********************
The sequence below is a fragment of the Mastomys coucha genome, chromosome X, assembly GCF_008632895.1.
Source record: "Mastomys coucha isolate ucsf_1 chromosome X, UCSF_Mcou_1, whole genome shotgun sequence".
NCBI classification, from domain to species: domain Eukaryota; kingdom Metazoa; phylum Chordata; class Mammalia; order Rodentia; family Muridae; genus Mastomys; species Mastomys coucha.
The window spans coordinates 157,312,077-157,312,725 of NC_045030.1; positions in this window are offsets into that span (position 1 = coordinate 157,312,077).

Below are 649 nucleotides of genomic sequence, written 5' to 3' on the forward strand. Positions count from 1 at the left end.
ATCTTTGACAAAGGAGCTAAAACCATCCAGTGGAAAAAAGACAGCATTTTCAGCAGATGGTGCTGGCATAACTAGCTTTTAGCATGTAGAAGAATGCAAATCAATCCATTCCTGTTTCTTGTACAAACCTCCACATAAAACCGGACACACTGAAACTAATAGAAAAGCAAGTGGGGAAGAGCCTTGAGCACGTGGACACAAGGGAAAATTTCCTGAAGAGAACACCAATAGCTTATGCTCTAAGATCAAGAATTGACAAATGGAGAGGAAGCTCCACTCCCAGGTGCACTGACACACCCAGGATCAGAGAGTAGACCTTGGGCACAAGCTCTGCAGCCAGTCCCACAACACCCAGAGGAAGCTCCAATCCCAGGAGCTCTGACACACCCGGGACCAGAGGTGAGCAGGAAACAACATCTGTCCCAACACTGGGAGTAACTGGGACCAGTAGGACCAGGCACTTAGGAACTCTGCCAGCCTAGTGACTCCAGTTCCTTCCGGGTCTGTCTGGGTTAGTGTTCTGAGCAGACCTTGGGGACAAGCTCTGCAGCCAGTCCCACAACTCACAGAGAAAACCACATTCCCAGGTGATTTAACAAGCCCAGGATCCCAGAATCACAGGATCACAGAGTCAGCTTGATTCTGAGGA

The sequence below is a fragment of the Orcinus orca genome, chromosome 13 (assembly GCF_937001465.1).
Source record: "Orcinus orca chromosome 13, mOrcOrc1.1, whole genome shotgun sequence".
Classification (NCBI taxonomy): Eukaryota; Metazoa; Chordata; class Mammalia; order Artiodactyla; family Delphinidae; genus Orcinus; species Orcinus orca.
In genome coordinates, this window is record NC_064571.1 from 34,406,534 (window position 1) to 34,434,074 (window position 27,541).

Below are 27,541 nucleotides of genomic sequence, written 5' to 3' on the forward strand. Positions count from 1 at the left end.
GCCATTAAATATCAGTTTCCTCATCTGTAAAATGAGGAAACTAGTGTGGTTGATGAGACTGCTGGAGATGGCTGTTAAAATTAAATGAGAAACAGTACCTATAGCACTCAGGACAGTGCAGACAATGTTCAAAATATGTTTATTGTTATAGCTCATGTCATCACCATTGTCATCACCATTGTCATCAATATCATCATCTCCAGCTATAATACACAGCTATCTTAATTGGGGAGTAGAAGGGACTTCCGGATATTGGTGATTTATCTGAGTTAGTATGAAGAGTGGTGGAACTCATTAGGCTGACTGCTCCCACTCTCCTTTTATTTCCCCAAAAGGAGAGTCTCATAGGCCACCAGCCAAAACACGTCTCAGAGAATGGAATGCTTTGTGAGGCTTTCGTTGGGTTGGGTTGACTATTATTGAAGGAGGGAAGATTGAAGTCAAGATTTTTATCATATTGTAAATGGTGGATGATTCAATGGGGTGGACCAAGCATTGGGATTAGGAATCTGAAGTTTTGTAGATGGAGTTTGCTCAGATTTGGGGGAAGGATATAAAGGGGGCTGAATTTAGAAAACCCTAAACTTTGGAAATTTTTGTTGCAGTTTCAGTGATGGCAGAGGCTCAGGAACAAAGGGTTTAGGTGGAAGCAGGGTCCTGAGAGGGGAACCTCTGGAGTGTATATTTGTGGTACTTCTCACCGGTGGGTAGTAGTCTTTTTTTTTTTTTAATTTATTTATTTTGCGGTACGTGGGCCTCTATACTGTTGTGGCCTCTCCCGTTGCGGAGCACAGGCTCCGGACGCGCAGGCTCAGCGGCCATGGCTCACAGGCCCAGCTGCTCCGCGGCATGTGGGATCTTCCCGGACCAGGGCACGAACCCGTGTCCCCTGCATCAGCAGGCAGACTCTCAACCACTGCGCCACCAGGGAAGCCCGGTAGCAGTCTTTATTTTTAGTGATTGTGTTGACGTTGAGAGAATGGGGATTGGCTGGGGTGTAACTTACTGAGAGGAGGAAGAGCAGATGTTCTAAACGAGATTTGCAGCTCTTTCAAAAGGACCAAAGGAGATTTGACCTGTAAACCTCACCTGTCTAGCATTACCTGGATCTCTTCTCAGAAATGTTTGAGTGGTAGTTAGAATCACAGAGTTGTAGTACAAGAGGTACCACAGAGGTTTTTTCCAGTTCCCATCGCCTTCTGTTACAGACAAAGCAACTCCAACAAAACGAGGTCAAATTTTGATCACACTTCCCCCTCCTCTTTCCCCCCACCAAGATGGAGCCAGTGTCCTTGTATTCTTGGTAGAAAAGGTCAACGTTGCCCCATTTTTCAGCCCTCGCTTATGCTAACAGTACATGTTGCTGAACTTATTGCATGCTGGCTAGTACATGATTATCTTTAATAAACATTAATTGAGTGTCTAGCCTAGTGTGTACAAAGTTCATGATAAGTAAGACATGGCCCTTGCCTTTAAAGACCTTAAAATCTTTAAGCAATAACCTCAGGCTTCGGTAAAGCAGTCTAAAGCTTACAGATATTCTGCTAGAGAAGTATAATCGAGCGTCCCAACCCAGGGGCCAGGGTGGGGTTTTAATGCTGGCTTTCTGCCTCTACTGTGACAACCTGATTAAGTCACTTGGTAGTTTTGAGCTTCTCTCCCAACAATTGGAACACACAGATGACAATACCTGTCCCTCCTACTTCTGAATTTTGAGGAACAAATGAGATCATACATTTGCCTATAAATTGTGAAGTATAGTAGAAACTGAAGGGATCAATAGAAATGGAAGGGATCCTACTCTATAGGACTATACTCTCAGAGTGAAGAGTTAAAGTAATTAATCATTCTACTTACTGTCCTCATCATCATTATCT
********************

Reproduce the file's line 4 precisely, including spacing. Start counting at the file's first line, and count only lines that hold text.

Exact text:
The window spans coordinates 157,312,077-157,312,725 of NC_045030.1; positions in this window are offsets into that span (position 1 = coordinate 157,312,077).